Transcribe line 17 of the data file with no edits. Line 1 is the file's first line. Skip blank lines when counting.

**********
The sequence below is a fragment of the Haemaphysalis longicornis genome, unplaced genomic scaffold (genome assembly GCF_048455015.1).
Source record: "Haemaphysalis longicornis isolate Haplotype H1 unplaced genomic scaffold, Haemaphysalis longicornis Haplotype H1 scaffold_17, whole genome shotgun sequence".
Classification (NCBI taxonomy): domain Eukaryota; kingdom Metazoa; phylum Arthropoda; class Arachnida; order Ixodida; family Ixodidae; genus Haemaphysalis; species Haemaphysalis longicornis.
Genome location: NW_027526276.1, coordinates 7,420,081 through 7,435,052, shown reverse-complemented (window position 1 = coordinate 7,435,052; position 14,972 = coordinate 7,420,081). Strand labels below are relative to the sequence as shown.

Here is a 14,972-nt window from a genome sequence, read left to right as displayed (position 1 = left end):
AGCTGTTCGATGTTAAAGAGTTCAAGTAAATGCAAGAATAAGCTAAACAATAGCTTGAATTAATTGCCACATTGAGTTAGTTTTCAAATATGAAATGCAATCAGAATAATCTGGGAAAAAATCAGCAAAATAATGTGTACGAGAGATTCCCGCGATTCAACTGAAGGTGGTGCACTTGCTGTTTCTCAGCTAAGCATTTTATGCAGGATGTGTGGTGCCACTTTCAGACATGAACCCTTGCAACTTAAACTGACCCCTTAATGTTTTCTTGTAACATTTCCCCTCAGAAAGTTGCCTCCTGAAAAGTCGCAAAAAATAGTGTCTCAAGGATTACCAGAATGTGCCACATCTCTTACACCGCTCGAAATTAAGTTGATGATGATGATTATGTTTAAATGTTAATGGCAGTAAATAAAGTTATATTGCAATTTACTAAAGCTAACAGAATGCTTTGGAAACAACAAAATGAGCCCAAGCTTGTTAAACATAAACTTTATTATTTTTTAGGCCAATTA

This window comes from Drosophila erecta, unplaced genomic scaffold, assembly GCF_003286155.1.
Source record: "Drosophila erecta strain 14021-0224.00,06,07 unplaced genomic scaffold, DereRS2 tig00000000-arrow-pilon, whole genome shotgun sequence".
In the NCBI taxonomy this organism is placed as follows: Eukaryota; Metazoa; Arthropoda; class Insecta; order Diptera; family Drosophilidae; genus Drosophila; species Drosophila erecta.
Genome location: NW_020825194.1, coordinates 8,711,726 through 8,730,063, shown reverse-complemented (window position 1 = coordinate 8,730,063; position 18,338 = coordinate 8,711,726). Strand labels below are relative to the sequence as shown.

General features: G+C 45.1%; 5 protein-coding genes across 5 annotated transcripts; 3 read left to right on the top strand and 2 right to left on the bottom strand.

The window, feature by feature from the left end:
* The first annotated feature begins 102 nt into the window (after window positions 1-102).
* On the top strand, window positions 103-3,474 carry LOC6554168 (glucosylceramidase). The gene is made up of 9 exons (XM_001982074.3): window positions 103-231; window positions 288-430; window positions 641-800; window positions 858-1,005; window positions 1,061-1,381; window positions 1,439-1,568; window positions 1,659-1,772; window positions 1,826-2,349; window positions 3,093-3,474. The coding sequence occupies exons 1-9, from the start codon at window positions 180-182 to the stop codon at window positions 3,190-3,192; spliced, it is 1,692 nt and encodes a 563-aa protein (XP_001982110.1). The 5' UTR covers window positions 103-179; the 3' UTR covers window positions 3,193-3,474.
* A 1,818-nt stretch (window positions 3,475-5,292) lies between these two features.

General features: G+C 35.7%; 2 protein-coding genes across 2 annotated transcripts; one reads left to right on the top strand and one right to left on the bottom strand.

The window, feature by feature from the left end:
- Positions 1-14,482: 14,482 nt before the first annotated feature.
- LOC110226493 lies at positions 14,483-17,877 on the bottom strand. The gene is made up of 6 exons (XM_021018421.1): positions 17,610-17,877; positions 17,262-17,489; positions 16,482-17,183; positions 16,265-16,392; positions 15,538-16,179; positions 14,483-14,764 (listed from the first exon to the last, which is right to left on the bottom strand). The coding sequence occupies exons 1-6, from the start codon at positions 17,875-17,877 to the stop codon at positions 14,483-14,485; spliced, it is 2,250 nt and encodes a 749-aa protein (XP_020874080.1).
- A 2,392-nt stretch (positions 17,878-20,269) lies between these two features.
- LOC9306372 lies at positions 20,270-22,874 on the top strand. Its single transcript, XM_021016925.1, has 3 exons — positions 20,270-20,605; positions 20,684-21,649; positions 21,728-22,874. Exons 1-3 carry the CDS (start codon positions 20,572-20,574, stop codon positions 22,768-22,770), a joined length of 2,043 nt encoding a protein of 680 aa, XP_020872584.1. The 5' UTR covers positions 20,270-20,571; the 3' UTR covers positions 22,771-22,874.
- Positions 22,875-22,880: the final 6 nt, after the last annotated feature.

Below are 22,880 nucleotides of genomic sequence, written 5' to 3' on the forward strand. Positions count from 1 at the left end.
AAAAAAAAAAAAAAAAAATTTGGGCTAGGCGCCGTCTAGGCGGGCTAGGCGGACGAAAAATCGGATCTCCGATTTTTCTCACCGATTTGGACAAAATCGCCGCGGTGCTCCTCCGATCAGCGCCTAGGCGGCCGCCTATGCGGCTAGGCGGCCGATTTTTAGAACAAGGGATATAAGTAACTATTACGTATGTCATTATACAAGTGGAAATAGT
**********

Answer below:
The window, feature by feature from the left end: